Interior & Exterior Painting Tips

Interior Painting Tips

Have a room that needs a facelift? Interior painting is not limited to just the walls. Repainting ceilings, doors, and trim can transform your living room, bedroom, or any other space.


Choosing the right primer and paint is the first step for any painting project. Find which of Woodstock Hardware’s interior primers and paints is right for your project. You will need the following supplies to help you finish your interior painting project, and you can find these supplies at Woodstock Hardware. Check out our Smart Solutions Paint Kits, which include many of the supplies you will need for your project to save time and money.

Paint brings old rooms and old walls to life with vibrant and beautiful colors

While any room in your home may appear uninteresting and made of plain old walls, it takes just a little imagination to bring it back to life.

You will need the following supplies for your interior painting project. Available at Woodstock Hardware!

1-1/2-inch or 2-inch sash brush
Putty knife
2-inch or 3-inch paintbrush
Roller covers (Nap depending on the surface)

Paint can opener
Roller handle
Painters caulk
Roller tray
Caulking gun
Roller tray liner

Drop cloth
Extension pole
Latex gloves
Spackling compound

Step ladder
Mineral spirits for oil based products
Stirring stick
Painter’s tape
Trim guard


Probably the hardest part of a painting project is getting prepared and ready to paint.


Begin by removing as much furniture as possible from the room. Use drop cloths to cover the floor and any remaining furniture. While plastic is ideal for furniture, canvas drop cloths absorb paint, are not slippery, will not move, and can be reused.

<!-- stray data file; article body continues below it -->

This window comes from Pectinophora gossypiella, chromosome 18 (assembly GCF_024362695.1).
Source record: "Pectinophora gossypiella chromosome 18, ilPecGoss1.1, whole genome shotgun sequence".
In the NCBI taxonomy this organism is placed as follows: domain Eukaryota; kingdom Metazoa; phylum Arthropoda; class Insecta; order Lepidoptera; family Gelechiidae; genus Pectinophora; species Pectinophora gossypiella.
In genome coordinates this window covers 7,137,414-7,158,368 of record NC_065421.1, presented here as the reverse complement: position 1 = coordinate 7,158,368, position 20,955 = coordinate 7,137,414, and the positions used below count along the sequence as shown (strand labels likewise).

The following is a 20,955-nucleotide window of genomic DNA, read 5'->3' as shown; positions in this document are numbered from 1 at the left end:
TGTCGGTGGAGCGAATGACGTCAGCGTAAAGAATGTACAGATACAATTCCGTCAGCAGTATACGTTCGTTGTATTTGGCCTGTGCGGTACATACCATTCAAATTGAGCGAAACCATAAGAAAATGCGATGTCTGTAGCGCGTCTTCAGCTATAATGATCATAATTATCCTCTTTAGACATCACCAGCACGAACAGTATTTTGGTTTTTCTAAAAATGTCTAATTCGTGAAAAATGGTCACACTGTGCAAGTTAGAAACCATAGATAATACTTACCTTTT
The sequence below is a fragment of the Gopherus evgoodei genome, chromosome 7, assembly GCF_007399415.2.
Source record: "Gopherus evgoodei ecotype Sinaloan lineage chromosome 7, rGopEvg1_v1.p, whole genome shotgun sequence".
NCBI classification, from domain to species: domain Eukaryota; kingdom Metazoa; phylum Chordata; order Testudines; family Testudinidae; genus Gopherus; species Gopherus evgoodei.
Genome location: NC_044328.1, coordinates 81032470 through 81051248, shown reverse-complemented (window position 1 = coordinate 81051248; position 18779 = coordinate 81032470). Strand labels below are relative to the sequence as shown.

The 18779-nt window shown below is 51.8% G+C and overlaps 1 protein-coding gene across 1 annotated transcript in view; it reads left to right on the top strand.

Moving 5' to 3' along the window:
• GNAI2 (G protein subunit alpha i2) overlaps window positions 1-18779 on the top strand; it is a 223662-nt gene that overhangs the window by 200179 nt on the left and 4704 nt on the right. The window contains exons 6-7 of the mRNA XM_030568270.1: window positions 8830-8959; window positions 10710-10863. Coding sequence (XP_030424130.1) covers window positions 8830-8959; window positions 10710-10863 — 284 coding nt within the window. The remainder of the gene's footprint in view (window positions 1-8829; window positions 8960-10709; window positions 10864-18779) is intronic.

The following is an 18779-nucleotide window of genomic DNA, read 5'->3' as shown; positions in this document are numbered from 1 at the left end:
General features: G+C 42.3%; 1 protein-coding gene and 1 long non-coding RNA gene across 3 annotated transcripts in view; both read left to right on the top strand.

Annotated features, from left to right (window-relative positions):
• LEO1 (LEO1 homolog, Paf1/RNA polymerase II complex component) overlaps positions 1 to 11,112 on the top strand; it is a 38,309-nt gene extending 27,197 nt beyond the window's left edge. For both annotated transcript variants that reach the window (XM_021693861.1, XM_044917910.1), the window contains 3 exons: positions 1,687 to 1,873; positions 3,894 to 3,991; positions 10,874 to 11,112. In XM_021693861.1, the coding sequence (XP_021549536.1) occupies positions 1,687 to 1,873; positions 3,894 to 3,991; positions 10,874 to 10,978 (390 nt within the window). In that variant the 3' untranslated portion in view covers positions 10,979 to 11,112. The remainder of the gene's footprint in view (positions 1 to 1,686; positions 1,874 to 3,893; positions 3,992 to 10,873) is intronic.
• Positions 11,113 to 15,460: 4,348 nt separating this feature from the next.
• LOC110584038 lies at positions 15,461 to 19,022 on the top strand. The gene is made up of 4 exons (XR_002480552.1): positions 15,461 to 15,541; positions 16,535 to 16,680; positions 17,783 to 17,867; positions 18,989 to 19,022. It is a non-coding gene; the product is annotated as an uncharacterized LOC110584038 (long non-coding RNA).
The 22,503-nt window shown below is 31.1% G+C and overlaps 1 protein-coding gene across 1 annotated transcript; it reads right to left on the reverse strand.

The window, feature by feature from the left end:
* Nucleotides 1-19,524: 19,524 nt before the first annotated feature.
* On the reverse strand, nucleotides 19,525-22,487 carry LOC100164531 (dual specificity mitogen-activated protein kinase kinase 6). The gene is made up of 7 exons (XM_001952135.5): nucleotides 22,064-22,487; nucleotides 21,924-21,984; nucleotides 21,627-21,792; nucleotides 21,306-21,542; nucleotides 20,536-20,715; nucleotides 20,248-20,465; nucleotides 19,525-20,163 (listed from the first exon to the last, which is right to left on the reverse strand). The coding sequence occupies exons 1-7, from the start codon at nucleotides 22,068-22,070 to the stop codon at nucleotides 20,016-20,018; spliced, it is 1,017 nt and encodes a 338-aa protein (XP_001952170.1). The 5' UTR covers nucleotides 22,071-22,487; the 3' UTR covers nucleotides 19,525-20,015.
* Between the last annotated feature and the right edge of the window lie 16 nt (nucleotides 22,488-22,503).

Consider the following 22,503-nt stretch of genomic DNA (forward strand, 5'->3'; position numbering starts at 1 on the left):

Next, remove any pictures, mirrors, window treatments, and electrical/light switch plates. Loosen the ceiling plates of hanging light fixtures and cover the fixtures.

Because surface dirt can cause poor adhesion, use a light detergent to wash surfaces that are soiled, that are touched often, or that may have any oily residue from cooking. Take care not to leave any residue from the detergent. Ask the folks at Woodstock Hardware about using TSP as a cleaner. You do not need to worry about leaving a residue behind when using this all-purpose, nontoxic cleaner.

  • Wash doors and trim, particularly where they are handled. After they are clean, wipe surfaces with a damp cloth and allow them to dry before painting.
  • Next you will have to deal with any stains on the walls or ceiling. Use a liquid detergent to remove as much of the markings left by pens, crayons, and water stains as possible, and wipe with clean water. For any remaining marks, spot prime the affected areas with a stain blocking primer.
  • If you are painting a glossy surface, to ensure proper adhesion sand glossy surfaces with fine sandpaper. Be sure to remove sanding dust. Vacuum surfaces clean and wipe with a tack cloth. You may also use a chemical deglosser if you wish.
    Then examine floor, wall, and ceiling surfaces for nail holes, cracks, or any other surface imperfections. Use a putty knife to rake out any large plaster cracks or loose particles in your walls and ceilings.